Brain Waves: Wency Leung writes: “Dr. Todd Mainprize (RIGHT) performs brain surgery on Bonny Hall, 56, at Sunnybrook Health Sciences Centre on Nov 6 2015.”
Photo Credit & Source: Fred Lum; The Globe and Mail
In “Sunnybrook doctor first to perform blood-brain barrier procedure using focused ultrasound waves” (November 8, 2015), Leung writes:
Dr. Todd Mainprize leaned over and peered through his wire-rim glasses at a computer screen showing the brain scan of his brain cancer patient, Bonny Hall, who lay in a magnetic resonance imaging machine (MRI) in the adjacent room.
“This has gone exactly the way we hoped,” the neurosurgeon said, crossing his arms.
He smiled and nodded. His experimental procedure had been a success.
Here in the S-wing of Toronto’s Sunnybrook Hospital, Mainprize and his research team accomplished on Thursday what no one in the world has ever done before: Using focused ultrasound waves, they have opened the human blood-brain barrier, paving the way for future treatment of an array of currently impossible or hard-to cure-illnesses – from brain cancer to certain forms of depression, stroke, Parkinson’s disease and Alzheimer’s disease.
The blood-brain barrier is an extremely selective filter that Mainprize likens to cling film, which coats the blood vessels in the brain, preventing harmful substances in the bloodstream from passing through. Though its function is to protect the brain, this barrier has limited doctors’ ability to treat diseases, such as tumours, using drugs like chemotherapy to target specific areas of the brain.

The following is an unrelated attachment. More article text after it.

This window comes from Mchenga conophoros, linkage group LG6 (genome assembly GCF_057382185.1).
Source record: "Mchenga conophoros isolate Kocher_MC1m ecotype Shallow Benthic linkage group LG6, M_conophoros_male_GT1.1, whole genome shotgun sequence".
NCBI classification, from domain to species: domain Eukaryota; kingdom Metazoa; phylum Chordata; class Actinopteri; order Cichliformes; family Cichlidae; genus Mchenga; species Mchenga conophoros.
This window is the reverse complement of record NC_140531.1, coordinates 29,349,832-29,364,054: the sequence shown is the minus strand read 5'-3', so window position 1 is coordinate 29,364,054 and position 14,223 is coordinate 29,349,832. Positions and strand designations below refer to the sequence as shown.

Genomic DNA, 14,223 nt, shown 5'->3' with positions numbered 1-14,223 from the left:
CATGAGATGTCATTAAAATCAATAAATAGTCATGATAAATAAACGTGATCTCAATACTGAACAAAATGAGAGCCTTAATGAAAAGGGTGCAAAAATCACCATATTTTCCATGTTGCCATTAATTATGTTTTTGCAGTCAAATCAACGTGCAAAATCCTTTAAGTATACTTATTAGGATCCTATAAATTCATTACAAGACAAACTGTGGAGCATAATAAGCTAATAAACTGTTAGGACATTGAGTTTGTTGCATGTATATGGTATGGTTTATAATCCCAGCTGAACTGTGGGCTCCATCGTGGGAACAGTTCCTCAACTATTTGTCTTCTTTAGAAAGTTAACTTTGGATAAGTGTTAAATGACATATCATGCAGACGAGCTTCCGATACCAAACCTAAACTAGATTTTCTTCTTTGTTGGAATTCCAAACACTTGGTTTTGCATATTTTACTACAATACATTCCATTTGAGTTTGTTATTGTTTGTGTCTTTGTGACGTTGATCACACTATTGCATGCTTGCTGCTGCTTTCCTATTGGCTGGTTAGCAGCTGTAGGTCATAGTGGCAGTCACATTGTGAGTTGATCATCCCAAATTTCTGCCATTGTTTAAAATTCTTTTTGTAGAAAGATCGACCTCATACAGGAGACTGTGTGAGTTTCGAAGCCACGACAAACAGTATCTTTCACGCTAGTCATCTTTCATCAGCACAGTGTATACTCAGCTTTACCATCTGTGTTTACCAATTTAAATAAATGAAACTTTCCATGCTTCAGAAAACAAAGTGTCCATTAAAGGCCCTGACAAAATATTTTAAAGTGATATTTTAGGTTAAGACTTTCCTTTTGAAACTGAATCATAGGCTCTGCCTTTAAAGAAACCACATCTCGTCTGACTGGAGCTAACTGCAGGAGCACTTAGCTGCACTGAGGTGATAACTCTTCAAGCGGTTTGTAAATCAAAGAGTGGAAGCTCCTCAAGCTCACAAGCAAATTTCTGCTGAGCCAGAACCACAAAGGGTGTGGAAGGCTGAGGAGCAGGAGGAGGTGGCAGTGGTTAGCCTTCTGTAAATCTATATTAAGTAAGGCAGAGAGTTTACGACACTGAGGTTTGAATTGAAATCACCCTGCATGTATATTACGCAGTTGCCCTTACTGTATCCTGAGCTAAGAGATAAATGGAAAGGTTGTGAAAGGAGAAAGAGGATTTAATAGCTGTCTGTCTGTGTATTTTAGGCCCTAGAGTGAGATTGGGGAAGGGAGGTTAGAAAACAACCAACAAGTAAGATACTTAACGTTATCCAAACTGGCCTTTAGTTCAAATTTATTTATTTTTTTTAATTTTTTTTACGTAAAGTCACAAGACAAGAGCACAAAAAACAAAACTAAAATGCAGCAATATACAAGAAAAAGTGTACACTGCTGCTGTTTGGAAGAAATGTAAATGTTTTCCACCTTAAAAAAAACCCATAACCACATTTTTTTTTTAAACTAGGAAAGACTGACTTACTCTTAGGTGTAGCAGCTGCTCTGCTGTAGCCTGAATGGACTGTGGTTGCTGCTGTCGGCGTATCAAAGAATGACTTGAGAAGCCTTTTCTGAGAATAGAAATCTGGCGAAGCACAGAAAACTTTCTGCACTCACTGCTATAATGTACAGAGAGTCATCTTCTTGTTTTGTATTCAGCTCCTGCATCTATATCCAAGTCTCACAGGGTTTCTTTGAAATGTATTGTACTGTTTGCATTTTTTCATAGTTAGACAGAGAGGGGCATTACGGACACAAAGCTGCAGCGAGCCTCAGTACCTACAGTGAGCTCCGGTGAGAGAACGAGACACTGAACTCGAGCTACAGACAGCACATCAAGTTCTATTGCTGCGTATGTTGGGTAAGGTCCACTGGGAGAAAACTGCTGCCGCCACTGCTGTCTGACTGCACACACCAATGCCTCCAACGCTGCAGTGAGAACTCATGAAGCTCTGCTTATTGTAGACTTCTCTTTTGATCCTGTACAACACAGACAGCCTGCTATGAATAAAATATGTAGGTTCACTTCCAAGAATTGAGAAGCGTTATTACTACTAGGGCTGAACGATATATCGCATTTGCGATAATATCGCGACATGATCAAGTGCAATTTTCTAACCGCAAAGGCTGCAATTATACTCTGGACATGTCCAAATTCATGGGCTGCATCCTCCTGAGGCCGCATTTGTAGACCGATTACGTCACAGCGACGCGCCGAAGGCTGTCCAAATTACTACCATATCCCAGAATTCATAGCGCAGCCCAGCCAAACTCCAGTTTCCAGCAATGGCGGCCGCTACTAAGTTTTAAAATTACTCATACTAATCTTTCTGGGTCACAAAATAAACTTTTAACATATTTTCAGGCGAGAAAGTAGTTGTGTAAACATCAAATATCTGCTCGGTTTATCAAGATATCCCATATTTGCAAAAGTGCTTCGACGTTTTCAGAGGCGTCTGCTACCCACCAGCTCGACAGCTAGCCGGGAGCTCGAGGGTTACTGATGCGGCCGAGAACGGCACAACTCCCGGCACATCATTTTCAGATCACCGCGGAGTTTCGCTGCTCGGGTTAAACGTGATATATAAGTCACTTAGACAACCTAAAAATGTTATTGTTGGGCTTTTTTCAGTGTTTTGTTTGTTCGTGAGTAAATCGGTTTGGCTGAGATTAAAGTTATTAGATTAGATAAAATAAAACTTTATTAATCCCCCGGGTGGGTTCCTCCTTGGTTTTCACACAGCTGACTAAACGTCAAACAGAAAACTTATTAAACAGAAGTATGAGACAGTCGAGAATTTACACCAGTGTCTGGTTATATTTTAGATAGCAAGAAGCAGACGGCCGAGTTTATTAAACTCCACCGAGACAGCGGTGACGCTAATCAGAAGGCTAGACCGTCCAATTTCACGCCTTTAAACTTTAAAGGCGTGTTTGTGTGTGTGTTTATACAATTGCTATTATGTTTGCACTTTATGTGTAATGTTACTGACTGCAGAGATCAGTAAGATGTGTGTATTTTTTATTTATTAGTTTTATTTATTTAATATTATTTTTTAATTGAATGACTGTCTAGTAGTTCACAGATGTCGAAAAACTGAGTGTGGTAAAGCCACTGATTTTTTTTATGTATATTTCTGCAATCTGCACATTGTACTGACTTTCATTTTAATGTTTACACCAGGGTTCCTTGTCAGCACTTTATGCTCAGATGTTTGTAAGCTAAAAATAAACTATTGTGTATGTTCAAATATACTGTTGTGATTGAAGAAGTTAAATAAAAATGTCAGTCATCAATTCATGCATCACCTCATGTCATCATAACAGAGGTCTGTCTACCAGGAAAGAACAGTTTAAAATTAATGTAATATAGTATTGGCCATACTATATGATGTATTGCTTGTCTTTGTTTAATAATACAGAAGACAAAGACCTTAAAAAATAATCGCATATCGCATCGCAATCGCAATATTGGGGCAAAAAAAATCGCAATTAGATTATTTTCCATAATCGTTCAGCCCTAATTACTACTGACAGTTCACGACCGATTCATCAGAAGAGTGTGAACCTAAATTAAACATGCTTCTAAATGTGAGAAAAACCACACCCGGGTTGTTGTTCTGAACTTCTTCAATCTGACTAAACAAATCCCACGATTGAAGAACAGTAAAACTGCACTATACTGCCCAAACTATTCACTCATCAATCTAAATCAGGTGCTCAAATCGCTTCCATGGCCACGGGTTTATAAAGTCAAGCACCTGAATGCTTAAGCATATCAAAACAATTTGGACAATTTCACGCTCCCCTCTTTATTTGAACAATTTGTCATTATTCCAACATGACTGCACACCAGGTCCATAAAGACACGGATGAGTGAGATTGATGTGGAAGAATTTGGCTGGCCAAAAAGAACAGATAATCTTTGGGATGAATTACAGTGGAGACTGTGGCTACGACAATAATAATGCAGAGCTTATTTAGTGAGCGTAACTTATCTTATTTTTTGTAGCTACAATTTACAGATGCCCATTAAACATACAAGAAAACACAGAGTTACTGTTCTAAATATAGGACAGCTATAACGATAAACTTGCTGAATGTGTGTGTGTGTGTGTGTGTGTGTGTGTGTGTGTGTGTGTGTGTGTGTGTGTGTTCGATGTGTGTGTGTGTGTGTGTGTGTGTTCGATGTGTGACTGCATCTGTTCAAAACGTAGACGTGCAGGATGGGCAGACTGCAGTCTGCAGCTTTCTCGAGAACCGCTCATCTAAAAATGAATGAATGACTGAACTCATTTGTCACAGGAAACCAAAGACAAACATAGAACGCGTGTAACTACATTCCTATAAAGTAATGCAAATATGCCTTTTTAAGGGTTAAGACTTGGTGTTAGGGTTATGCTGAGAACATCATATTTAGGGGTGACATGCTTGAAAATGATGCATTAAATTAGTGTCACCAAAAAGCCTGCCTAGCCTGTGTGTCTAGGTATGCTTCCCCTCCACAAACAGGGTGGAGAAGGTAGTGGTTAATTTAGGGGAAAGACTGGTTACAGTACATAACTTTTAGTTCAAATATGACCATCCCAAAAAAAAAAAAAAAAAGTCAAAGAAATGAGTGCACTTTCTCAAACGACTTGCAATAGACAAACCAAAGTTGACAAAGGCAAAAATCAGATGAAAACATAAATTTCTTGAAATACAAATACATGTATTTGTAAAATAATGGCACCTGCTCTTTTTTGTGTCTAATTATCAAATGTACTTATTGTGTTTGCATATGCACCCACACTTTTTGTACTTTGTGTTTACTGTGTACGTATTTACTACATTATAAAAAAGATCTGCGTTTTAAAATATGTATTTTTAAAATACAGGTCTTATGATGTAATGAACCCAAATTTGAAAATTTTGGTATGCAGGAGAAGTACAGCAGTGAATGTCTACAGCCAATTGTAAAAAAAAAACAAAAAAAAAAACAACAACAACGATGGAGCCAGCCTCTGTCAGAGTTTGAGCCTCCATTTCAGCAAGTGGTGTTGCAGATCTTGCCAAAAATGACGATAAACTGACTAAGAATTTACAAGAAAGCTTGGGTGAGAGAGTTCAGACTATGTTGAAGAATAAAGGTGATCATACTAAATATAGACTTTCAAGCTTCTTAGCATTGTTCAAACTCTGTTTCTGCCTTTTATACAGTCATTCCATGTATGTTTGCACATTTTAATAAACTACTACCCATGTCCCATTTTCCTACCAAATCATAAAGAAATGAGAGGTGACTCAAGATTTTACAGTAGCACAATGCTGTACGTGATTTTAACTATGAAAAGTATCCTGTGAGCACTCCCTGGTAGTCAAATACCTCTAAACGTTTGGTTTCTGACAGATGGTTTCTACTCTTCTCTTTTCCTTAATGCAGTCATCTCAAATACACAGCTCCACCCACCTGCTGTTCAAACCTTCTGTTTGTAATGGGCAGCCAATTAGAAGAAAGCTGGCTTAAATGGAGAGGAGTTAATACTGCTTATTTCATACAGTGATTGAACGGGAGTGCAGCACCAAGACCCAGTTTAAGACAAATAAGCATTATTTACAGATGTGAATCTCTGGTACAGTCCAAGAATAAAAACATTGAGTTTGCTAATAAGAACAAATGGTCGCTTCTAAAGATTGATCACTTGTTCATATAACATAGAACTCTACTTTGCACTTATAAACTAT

By successfully opening the blood-brain barrier, “that will allow us to use many, many more medications in the brain than we can currently use,” said Dr. Kullervo Hynynen, director of physical sciences at Sunnybrook Health Sciences Centre, who developed the technology used in the experimental procedure.
Hynynen said about 98 per cent of molecules that could potentially be used for brain treatments cannot currently be used because they cannot get through the blood-brain barrier. This includes antibodies, which in animal studies have been shown to remove brain plaques involved in Alzheimer’s disease, or stem cells, which could be used to treat stroke patients. Thus, he says, the ability to penetrate the blood-brain barrier will “revolutionize” brain medicine.Although we have heard this before, over-use of the word “revolutionize,” this procedure sounds as if it will improve the outcomes of some patients who suffer diseases of the brain. What has to also be studied is whether there are any long-term side effects to this procedure, since all procedures have some kind of effect on the human body. The best treatments have little deleterious effects and great positive ones, which improve health and wellness.
For more, go to [G&M]